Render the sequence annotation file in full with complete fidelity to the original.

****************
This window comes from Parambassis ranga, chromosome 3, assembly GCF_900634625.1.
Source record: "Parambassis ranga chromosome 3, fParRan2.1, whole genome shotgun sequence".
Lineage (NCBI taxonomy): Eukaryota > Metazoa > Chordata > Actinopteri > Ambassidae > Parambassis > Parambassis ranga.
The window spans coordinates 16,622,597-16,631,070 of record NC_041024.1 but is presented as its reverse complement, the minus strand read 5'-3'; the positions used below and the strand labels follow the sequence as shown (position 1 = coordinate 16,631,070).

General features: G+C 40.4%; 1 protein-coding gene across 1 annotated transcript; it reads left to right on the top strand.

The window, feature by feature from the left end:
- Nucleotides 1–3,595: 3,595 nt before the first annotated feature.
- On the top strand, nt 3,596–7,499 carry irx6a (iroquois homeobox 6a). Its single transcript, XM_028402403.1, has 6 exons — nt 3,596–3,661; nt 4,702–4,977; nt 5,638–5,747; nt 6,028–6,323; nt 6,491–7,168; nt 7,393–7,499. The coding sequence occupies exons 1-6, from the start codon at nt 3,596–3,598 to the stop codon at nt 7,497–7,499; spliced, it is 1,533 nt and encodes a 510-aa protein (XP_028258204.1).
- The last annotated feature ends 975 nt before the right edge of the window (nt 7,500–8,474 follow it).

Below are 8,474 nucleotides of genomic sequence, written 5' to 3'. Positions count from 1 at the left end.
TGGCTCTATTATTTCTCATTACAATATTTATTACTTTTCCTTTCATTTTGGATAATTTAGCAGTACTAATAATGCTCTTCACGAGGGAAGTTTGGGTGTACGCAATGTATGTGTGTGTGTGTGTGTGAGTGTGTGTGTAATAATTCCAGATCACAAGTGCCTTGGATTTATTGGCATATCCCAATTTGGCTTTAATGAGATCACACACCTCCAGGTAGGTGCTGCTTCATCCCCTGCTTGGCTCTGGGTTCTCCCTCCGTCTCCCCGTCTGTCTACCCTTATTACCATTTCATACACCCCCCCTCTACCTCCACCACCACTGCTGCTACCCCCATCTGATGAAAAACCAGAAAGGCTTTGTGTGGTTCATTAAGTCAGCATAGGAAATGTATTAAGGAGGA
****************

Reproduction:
This window comes from Parambassis ranga, chromosome 3, assembly GCF_900634625.1.
Source record: "Parambassis ranga chromosome 3, fParRan2.1, whole genome shotgun sequence".
Lineage (NCBI taxonomy): Eukaryota > Metazoa > Chordata > Actinopteri > Ambassidae > Parambassis > Parambassis ranga.
The window spans coordinates 16,622,597-16,631,070 of record NC_041024.1 but is presented as its reverse complement, the minus strand read 5'-3'; the positions used below and the strand labels follow the sequence as shown (position 1 = coordinate 16,631,070).

General features: G+C 40.4%; 1 protein-coding gene across 1 annotated transcript; it reads left to right on the top strand.

The window, feature by feature from the left end:
- Nucleotides 1–3,595: 3,595 nt before the first annotated feature.
- On the top strand, nt 3,596–7,499 carry irx6a (iroquois homeobox 6a). Its single transcript, XM_028402403.1, has 6 exons — nt 3,596–3,661; nt 4,702–4,977; nt 5,638–5,747; nt 6,028–6,323; nt 6,491–7,168; nt 7,393–7,499. The coding sequence occupies exons 1-6, from the start codon at nt 3,596–3,598 to the stop codon at nt 7,497–7,499; spliced, it is 1,533 nt and encodes a 510-aa protein (XP_028258204.1).
- The last annotated feature ends 975 nt before the right edge of the window (nt 7,500–8,474 follow it).

Below are 8,474 nucleotides of genomic sequence, written 5' to 3'. Positions count from 1 at the left end.
TGGCTCTATTATTTCTCATTACAATATTTATTACTTTTCCTTTCATTTTGGATAATTTAGCAGTACTAATAATGCTCTTCACGAGGGAAGTTTGGGTGTACGCAATGTATGTGTGTGTGTGTGTGTGAGTGTGTGTGTAATAATTCCAGATCACAAGTGCCTTGGATTTATTGGCATATCCCAATTTGGCTTTAATGAGATCACACACCTCCAGGTAGGTGCTGCTTCATCCCCTGCTTGGCTCTGGGTTCTCCCTCCGTCTCCCCGTCTGTCTACCCTTATTACCATTTCATACACCCCCCCTCTACCTCCACCACCACTGCTGCTACCCCCATCTGATGAAAAACCAGAAAGGCTTTGTGTGGTTCATTAAGTCAGCATAGGAAATGTATTAAGGAGGA